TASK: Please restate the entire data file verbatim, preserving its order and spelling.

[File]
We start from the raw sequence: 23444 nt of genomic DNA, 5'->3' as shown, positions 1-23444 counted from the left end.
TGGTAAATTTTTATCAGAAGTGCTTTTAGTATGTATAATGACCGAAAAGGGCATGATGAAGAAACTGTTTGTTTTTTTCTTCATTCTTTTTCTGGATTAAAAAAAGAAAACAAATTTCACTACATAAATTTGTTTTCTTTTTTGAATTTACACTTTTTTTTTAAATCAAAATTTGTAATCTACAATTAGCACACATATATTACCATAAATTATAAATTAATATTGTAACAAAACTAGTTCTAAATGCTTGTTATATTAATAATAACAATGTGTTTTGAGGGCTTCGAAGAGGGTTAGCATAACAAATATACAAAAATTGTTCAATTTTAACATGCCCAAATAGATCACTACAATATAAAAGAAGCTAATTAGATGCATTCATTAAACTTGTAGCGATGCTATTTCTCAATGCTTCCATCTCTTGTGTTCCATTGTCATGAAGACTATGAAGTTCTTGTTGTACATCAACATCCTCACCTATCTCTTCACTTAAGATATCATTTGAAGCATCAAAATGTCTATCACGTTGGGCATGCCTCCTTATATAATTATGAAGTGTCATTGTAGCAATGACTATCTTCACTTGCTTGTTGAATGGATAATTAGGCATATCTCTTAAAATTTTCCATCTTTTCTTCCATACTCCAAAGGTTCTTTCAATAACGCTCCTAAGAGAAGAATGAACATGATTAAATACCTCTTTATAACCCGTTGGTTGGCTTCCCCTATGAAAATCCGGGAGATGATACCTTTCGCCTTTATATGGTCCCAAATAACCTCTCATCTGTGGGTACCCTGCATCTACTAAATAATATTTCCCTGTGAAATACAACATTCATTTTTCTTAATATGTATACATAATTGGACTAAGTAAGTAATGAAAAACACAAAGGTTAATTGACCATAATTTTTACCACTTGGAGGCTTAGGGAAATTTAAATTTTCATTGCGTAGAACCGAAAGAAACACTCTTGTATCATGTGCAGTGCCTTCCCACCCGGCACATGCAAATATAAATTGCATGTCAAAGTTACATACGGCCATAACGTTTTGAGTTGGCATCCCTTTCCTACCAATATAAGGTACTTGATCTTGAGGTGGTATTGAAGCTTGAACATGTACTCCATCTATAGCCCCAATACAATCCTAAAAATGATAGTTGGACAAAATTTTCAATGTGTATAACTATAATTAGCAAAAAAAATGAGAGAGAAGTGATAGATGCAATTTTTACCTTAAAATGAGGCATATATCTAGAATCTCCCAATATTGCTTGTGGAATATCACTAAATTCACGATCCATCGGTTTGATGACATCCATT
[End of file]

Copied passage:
We start from the raw sequence: 23444 nt of genomic DNA, 5'->3' as shown, positions 1-23444 counted from the left end.
TGGTAAATTTTTATCAGAAGTGCTTTTAGTATGTATAATGACCGAAAAGGGCATGATGAAGAAACTGTTTGTTTTTTTCTTCATTCTTTTTCTGGATTAAAAAAAGAAAACAAATTTCACTACATAAATTTGTTTTCTTTTTTGAATTTACACTTTTTTTTTAAATCAAAATTTGTAATCTACAATTAGCACACATATATTACCATAAATTATAAATTAATATTGTAACAAAACTAGTTCTAAATGCTTGTTATATTAATAATAACAATGTGTTTTGAGGGCTTCGAAGAGGGTTAGCATAACAAATATACAAAAATTGTTCAATTTTAACATGCCCAAATAGATCACTACAATATAAAAGAAGCTAATTAGATGCATTCATTAAACTTGTAGCGATGCTATTTCTCAATGCTTCCATCTCTTGTGTTCCATTGTCATGAAGACTATGAAGTTCTTGTTGTACATCAACATCCTCACCTATCTCTTCACTTAAGATATCATTTGAAGCATCAAAATGTCTATCACGTTGGGCATGCCTCCTTATATAATTATGAAGTGTCATTGTAGCAATGACTATCTTCACTTGCTTGTTGAATGGATAATTAGGCATATCTCTTAAAATTTTCCATCTTTTCTTCCATACTCCAAAGGTTCTTTCAATAACGCTCCTAAGAGAAGAATGAACATGATTAAATACCTCTTTATAACCCGTTGGTTGGCTTCCCCTATGAAAATCCGGGAGATGATACCTTTCGCCTTTATATGGTCCCAAATAACCTCTCATCTGTGGGTACCCTGCATCTACTAAATAATATTTCCCTGTGAAATACAACATTCATTTTTCTTAATATGTATACATAATTGGACTAAGTAAGTAATGAAAAACACAAAGGTTAATTGACCATAATTTTTACCACTTGGAGGCTTAGGGAAATTTAAATTTTCATTGCGTAGAACCGAAAGAAACACTCTTGTATCATGTGCAGTGCCTTCCCACCCGGCACATGCAAATATAAATTGCATGTCAAAGTTACATACGGCCATAACGTTTTGAGTTGGCATCCCTTTCCTACCAATATAAGGTACTTGATCTTGAGGTGGTATTGAAGCTTGAACATGTACTCCATCTATAGCCCCAATACAATCCTAAAAATGATAGTTGGACAAAATTTTCAATGTGTATAACTATAATTAGCAAAAAAAATGAGAGAGAAGTGATAGATGCAATTTTTACCTTAAAATGAGGCATATATCTAGAATCTCCCAATATTGCTTGTGGAATATCACTAAATTCACGATCCATCGGTTTGATGACATCCATT